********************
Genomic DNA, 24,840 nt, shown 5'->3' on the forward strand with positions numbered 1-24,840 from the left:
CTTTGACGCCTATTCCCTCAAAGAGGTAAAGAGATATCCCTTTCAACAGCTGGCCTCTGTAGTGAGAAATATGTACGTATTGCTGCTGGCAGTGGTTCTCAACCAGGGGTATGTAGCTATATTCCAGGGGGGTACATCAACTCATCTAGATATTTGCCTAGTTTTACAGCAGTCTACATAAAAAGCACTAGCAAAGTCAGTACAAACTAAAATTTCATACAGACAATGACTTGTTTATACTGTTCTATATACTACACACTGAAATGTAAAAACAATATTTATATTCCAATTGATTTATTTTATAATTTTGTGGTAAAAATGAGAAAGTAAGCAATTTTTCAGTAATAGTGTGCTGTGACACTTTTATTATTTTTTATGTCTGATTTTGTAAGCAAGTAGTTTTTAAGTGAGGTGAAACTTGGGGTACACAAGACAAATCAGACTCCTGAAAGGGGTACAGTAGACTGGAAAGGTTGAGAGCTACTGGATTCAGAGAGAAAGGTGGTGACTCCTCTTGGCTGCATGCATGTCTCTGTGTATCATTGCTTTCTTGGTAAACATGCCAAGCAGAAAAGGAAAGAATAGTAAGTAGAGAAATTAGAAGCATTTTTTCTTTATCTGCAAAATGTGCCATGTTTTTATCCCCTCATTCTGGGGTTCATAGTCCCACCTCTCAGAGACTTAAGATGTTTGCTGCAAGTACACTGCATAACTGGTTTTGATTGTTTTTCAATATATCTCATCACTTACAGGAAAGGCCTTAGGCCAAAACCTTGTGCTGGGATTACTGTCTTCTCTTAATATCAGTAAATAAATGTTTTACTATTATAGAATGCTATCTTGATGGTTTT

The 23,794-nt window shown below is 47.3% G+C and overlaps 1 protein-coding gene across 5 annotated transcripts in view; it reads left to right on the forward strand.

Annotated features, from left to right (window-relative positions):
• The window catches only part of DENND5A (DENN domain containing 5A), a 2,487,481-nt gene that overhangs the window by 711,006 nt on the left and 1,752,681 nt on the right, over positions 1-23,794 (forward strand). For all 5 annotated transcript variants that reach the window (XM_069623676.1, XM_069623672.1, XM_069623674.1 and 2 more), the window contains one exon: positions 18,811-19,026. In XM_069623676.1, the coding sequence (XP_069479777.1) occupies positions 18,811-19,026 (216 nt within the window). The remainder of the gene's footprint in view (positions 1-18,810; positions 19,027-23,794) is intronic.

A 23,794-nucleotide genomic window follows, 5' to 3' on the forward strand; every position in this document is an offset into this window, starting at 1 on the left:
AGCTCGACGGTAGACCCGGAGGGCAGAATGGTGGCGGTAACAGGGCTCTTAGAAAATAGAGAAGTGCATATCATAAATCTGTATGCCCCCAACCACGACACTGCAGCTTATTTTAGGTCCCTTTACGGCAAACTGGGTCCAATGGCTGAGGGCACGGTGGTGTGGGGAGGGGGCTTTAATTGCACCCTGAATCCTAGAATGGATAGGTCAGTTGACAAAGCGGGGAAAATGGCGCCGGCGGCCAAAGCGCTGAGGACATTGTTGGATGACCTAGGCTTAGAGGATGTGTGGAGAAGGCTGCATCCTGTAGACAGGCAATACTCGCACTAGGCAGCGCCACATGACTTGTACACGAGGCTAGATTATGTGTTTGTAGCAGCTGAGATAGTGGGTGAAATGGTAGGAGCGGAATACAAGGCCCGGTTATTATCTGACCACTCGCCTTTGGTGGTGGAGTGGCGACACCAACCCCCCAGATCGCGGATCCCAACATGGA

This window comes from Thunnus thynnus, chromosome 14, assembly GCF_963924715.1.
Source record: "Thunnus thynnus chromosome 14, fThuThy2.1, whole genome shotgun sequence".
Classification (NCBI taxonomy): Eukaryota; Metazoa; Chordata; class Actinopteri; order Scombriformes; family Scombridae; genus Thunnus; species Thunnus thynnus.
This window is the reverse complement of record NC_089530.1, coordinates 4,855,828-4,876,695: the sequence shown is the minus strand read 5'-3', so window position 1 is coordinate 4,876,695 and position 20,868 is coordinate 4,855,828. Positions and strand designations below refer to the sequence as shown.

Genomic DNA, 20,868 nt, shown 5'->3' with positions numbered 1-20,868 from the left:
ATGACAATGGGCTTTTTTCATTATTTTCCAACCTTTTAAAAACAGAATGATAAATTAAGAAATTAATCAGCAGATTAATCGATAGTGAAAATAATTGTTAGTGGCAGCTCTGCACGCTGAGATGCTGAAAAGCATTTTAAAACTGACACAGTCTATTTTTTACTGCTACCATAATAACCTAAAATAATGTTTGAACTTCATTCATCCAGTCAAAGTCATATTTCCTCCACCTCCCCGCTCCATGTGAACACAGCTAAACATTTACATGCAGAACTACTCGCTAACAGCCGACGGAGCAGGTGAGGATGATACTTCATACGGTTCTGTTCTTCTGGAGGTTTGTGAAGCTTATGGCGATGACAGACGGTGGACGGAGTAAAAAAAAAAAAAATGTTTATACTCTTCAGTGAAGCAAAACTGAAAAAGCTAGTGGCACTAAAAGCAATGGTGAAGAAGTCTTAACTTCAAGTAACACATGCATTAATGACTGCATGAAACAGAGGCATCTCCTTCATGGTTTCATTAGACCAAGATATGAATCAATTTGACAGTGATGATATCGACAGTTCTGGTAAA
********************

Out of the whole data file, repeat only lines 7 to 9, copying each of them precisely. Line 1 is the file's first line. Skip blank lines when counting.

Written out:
AGCTCGACGGTAGACCCGGAGGGCAGAATGGTGGCGGTAACAGGGCTCTTAGAAAATAGAGAAGTGCATATCATAAATCTGTATGCCCCCAACCACGACACTGCAGCTTATTTTAGGTCCCTTTACGGCAAACTGGGTCCAATGGCTGAGGGCACGGTGGTGTGGGGAGGGGGCTTTAATTGCACCCTGAATCCTAGAATGGATAGGTCAGTTGACAAAGCGGGGAAAATGGCGCCGGCGGCCAAAGCGCTGAGGACATTGTTGGATGACCTAGGCTTAGAGGATGTGTGGAGAAGGCTGCATCCTGTAGACAGGCAATACTCGCACTAGGCAGCGCCACATGACTTGTACACGAGGCTAGATTATGTGTTTGTAGCAGCTGAGATAGTGGGTGAAATGGTAGGAGCGGAATACAAGGCCCGGTTATTATCTGACCACTCGCCTTTGGTGGTGGAGTGGCGACACCAACCCCCCAGATCGCGGATCCCAACATGGA

This window comes from Thunnus thynnus, chromosome 14, assembly GCF_963924715.1.
Source record: "Thunnus thynnus chromosome 14, fThuThy2.1, whole genome shotgun sequence".